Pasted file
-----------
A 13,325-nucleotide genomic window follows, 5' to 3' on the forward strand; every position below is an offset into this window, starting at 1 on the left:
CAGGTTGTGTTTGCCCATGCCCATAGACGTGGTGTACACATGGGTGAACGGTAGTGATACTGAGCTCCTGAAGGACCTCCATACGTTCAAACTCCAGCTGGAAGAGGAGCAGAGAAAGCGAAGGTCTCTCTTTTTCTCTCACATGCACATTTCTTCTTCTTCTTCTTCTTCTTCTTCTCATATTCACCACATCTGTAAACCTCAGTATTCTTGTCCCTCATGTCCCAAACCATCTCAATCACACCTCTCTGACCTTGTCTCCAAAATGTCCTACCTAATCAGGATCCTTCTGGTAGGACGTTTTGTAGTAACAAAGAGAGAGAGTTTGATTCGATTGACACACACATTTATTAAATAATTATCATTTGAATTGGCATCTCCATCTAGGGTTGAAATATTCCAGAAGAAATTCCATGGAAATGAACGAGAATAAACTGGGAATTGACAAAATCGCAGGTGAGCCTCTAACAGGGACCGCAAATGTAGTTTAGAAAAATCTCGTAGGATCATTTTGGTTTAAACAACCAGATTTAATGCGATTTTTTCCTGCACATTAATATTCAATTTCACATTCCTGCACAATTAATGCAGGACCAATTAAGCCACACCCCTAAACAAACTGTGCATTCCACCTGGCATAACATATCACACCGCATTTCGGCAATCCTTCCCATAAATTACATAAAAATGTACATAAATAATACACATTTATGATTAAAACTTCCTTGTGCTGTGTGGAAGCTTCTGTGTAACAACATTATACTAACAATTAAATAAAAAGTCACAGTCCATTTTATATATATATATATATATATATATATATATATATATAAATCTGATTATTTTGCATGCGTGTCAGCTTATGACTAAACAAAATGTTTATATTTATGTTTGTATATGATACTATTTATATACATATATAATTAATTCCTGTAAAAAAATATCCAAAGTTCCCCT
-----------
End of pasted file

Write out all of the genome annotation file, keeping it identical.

A 13,325-nucleotide genomic window follows, 5' to 3' on the forward strand; every position below is an offset into this window, starting at 1 on the left:
CAGGTTGTGTTTGCCCATGCCCATAGACGTGGTGTACACATGGGTGAACGGTAGTGATACTGAGCTCCTGAAGGACCTCCATACGTTCAAACTCCAGCTGGAAGAGGAGCAGAGAAAGCGAAGGTCTCTCTTTTTCTCTCACATGCACATTTCTTCTTCTTCTTCTTCTTCTTCTTCTCATATTCACCACATCTGTAAACCTCAGTATTCTTGTCCCTCATGTCCCAAACCATCTCAATCACACCTCTCTGACCTTGTCTCCAAAATGTCCTACCTAATCAGGATCCTTCTGGTAGGACGTTTTGTAGTAACAAAGAGAGAGAGTTTGATTCGATTGACACACACATTTATTAAATAATTATCATTTGAATTGGCATCTCCATCTAGGGTTGAAATATTCCAGAAGAAATTCCATGGAAATGAACGAGAATAAACTGGGAATTGACAAAATCGCAGGTGAGCCTCTAACAGGGACCGCAAATGTAGTTTAGAAAAATCTCGTAGGATCATTTTGGTTTAAACAACCAGATTTAATGCGATTTTTTCCTGCACATTAATATTCAATTTCACATTCCTGCACAATTAATGCAGGACCAATTAAGCCACACCCCTAAACAAACTGTGCATTCCACCTGGCATAACATATCACACCGCATTTCGGCAATCCTTCCCATAAATTACATAAAAATGTACATAAATAATACACATTTATGATTAAAACTTCCTTGTGCTGTGTGGAAGCTTCTGTGTAACAACATTATACTAACAATTAAATAAAAAGTCACAGTCCATTTTATATATATATATATATATATATATATATATATATATAAATCTGATTATTTTGCATGCGTGTCAGCTTATGACTAAACAAAATGTTTATATTTATGTTTGTATATGATACTATTTATATACATATATAATTAATTCCTGTAAAAAAATATCCAAAGTTCCCCT